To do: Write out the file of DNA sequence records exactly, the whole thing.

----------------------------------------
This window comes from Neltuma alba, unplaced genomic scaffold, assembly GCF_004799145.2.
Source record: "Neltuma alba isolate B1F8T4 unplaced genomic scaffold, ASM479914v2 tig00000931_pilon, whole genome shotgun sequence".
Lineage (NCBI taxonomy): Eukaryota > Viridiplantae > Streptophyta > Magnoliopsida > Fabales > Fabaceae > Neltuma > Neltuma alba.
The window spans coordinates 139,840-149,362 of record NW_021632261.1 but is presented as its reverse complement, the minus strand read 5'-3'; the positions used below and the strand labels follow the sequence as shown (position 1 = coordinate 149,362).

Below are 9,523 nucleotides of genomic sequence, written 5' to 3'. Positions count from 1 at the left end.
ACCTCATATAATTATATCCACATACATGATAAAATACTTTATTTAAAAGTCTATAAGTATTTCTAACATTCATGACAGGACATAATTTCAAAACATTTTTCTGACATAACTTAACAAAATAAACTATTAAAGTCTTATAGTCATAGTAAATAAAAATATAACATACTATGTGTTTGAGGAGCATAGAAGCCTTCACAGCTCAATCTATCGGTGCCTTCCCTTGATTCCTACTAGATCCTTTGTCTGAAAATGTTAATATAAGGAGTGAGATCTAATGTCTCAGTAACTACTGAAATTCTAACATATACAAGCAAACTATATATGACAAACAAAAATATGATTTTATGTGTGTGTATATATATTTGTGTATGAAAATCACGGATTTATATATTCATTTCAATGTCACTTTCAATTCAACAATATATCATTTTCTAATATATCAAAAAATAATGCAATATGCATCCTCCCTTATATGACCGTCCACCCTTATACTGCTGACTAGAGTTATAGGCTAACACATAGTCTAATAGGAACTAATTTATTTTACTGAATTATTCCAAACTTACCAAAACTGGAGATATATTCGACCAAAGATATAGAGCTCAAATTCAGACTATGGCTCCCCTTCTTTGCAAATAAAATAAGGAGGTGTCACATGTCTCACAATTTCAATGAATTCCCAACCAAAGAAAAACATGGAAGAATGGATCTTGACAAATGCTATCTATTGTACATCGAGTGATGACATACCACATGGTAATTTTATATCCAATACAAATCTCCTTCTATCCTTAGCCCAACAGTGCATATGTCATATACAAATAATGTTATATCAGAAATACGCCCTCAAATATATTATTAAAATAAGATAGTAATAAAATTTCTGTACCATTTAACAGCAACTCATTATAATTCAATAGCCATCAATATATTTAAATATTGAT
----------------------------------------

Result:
This window comes from Neltuma alba, unplaced genomic scaffold, assembly GCF_004799145.2.
Source record: "Neltuma alba isolate B1F8T4 unplaced genomic scaffold, ASM479914v2 tig00000931_pilon, whole genome shotgun sequence".
Lineage (NCBI taxonomy): Eukaryota > Viridiplantae > Streptophyta > Magnoliopsida > Fabales > Fabaceae > Neltuma > Neltuma alba.
The window spans coordinates 139,840-149,362 of record NW_021632261.1 but is presented as its reverse complement, the minus strand read 5'-3'; the positions used below and the strand labels follow the sequence as shown (position 1 = coordinate 149,362).

Below are 9,523 nucleotides of genomic sequence, written 5' to 3'. Positions count from 1 at the left end.
ACCTCATATAATTATATCCACATACATGATAAAATACTTTATTTAAAAGTCTATAAGTATTTCTAACATTCATGACAGGACATAATTTCAAAACATTTTTCTGACATAACTTAACAAAATAAACTATTAAAGTCTTATAGTCATAGTAAATAAAAATATAACATACTATGTGTTTGAGGAGCATAGAAGCCTTCACAGCTCAATCTATCGGTGCCTTCCCTTGATTCCTACTAGATCCTTTGTCTGAAAATGTTAATATAAGGAGTGAGATCTAATGTCTCAGTAACTACTGAAATTCTAACATATACAAGCAAACTATATATGACAAACAAAAATATGATTTTATGTGTGTGTATATATATTTGTGTATGAAAATCACGGATTTATATATTCATTTCAATGTCACTTTCAATTCAACAATATATCATTTTCTAATATATCAAAAAATAATGCAATATGCATCCTCCCTTATATGACCGTCCACCCTTATACTGCTGACTAGAGTTATAGGCTAACACATAGTCTAATAGGAACTAATTTATTTTACTGAATTATTCCAAACTTACCAAAACTGGAGATATATTCGACCAAAGATATAGAGCTCAAATTCAGACTATGGCTCCCCTTCTTTGCAAATAAAATAAGGAGGTGTCACATGTCTCACAATTTCAATGAATTCCCAACCAAAGAAAAACATGGAAGAATGGATCTTGACAAATGCTATCTATTGTACATCGAGTGATGACATACCACATGGTAATTTTATATCCAATACAAATCTCCTTCTATCCTTAGCCCAACAGTGCATATGTCATATACAAATAATGTTATATCAGAAATACGCCCTCAAATATATTATTAAAATAAGATAGTAATAAAATTTCTGTACCATTTAACAGCAACTCATTATAATTCAATAGCCATCAATATATTTAAATATTGAT